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Kirchhoff's law

  1. Sep 17, 2010 #1
    Find the current in I3 resistor by using kirchhoff's laws.

    problems:
    -when i try to use norton theorem to check for my answer and my answer is IN=2.855A=I3 but when i use kirchhoff's law i get I3=0.645A.
    -i dont know where is the problems...the current for norton theorem and kirchhoff's law should be the same right?
     

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    Last edited: Sep 17, 2010
  2. jcsd
  3. Sep 18, 2010 #2

    vela

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    You need to show your work. We can't tell where the problem is if all you do it post two numbers and ask why they aren't equal. That said, as long as you solve the problem correctly, you should get the same result regardless of which method you use.

    By I3, I assume you mean the current flowing through resistor R3. If that's the case, neither of your answers appears to be correct, based on my calculations.
     
  4. Sep 19, 2010 #3
    attempt solution:
    -norton theorem
    IN=VS/(R1+R4)=2.86A

    -kirchhoff's law
    20-2I1-5I1-5I2=0
    5I3+5I3-5I2=0
    I1=I2+I3
     
  5. Sep 19, 2010 #4

    vela

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    What exactly is I3 supposed to be? And why would you expect it to be equal to IN?
     
  6. Sep 19, 2010 #5
    Ohh... in my kirchhoff's law equation, my I2 is flowing through resistor R3 and i get I2 equal to -1.29A not I3=0.645A i wrote wrongly ....whereas in my norton theorem equation, my I3 flowing through resistor R3....which is IN=2.855A....the answer is not the same...please advice.
     
    Last edited: Sep 19, 2010
  7. Sep 19, 2010 #6
    by the way, can you show me your solution? actually this is not my homework... i just wanna know how to do.....because i almost exam....i just simply find a question and do...or at least tell me your answer....i work it out myself.....i really running out of time...no offence....thanks...
     
    Last edited: Sep 19, 2010
  8. Sep 19, 2010 #7

    vela

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    Your set-up using Kirchoff's laws is correct. Solving those equations, I found I1=60/31, I2=40/31, and I3=20/31.

    With the Norton approach, if you redraw the circuit after the transformation, you have the current source and three resistors in parallel. Your mistake is thinking all the current from the source will flow through only one of those resistors.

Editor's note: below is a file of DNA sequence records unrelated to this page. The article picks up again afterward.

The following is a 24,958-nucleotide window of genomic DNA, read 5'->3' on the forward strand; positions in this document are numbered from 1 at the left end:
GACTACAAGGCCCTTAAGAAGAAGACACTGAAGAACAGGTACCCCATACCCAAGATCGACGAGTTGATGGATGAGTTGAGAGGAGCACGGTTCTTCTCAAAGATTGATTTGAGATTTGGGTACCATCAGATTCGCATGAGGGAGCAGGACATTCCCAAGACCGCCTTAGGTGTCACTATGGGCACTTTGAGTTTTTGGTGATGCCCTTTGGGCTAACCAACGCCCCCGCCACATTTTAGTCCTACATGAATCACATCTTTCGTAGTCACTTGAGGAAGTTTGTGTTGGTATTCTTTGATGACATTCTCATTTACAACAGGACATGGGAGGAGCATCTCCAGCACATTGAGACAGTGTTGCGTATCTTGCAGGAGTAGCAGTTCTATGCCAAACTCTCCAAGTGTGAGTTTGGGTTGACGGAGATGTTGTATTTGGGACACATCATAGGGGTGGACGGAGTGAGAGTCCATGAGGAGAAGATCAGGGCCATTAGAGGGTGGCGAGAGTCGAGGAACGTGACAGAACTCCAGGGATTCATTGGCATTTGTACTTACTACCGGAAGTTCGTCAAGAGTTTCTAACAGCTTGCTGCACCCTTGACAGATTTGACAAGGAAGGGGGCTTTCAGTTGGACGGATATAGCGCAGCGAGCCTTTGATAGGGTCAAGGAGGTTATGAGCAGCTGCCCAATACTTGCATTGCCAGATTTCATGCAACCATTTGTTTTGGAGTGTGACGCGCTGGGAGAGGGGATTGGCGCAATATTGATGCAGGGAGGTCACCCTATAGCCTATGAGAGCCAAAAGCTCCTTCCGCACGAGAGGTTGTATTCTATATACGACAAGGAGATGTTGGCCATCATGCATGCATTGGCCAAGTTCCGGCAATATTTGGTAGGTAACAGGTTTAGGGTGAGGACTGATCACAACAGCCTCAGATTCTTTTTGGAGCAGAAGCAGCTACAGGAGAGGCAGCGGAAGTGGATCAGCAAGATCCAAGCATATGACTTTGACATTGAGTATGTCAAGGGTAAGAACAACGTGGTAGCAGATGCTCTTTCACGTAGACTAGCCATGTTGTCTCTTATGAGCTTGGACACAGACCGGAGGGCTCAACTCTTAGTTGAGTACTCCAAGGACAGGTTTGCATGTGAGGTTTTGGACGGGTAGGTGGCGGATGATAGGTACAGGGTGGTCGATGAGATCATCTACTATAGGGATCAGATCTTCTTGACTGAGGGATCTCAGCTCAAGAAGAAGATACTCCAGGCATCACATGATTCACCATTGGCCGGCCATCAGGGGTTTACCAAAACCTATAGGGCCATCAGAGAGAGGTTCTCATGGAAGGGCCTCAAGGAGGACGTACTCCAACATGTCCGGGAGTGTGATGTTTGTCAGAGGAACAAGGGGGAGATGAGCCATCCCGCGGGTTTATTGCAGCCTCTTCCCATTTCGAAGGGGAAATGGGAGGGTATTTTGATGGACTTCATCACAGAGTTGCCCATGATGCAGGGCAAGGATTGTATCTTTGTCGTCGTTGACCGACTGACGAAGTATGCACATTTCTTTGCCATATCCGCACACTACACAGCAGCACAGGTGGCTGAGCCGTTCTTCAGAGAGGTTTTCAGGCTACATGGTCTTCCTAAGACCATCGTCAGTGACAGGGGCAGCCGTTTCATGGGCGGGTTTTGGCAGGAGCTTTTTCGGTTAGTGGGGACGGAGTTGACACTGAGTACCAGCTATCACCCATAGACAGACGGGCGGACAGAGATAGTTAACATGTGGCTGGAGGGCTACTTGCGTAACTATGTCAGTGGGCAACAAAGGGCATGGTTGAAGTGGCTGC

9. Sep 19, 2010 #8
    as for norton theorem approach, i shorted R3 and i get IN=V14/R14=V25/R14=20/7=2.855A i still got the same answer...and how to find RN when i open R3 and shorted voltage source ....R1+R2+R4+R5=17ohm ? how about Rtotal...when you short the R3 ....Rtotal also = 17ohm?
     

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    Last edited: Sep 19, 2010
  10. Sep 19, 2010 #9

    vela

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    You're not preserving the original circuit correctly with your transformations. For example, in your first picture, you have the R2/R5 combination connected directly to the battery, but in the original circuit, neither resistor is connected to the battery.

    I split the original circuit into two pieces. Try replacing the portion on the left with its Norton equivalent. Also, since R2 and R5 are in series, you can replace them with one resistor. You should end up with a current source and three resistors in parallel.
     

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  11. Sep 19, 2010 #10
    mind if i see how you work it out the solution? i uploaded the pic....but if i shorted the R3 .....then i dont know how to proceed.
     

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  12. Sep 20, 2010 #11

    vela

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    Ignore the righthand piece of the circuit completely for now and find the Norton equivalent of just the left piece.
     
  13. Sep 20, 2010 #12
    yes.... that's how i do in the beginning ......IN=V14/R14=20/7=2.855A ...but why i still cant get 1.29A ....
     
  14. Sep 20, 2010 #13

    vela

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    So what does the circuit look like after you've replaced the lefthand piece with its Norton equivalent?
     
  15. Sep 20, 2010 #14
    ermmm..i dont know how to solve the lefthand piece with its norton equivalent....In=R25 ?
     
    Last edited: Sep 20, 2010
  16. Sep 20, 2010 #15

    vela

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    You're not "solving" anything. Norton's theorem says you can replace a linear circuit with a current source in parallel with a resistor.

    If you short the output of the lefthand piece, you will find IN=20/7 A. Now, zero/short the voltage source and find the equivalent resistance of the lefthand piece. You will get R=7 ohms. Norton's theorem says you can replace the original voltage source and two resistors with the 20/7-A current source in parallel with the 7-ohm resistor.

    If you draw the new circuit, you should have the current source, the 7-ohm resistor, R3, and the combination of R2 and R5 all in parallel.
     
  17. Sep 20, 2010 #16
    ermmm ...then what should i do next in order to get I3=1.29A ? oh the second pic is the correct 1 ~?
     

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  18. Sep 20, 2010 #17

    vela

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    The second picture is close. Are you leaving R3 out for some reason?
     
  19. Sep 20, 2010 #18
    u meant RN parallel with R3 parallel with R25 and parallel with current source ?
     
  20. Sep 20, 2010 #19

    vela

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    Yes.
     
  21. Sep 20, 2010 #20
    oh i got it already!!! find the total V and then find for I3 :))
     
    Last edited: Sep 20, 2010
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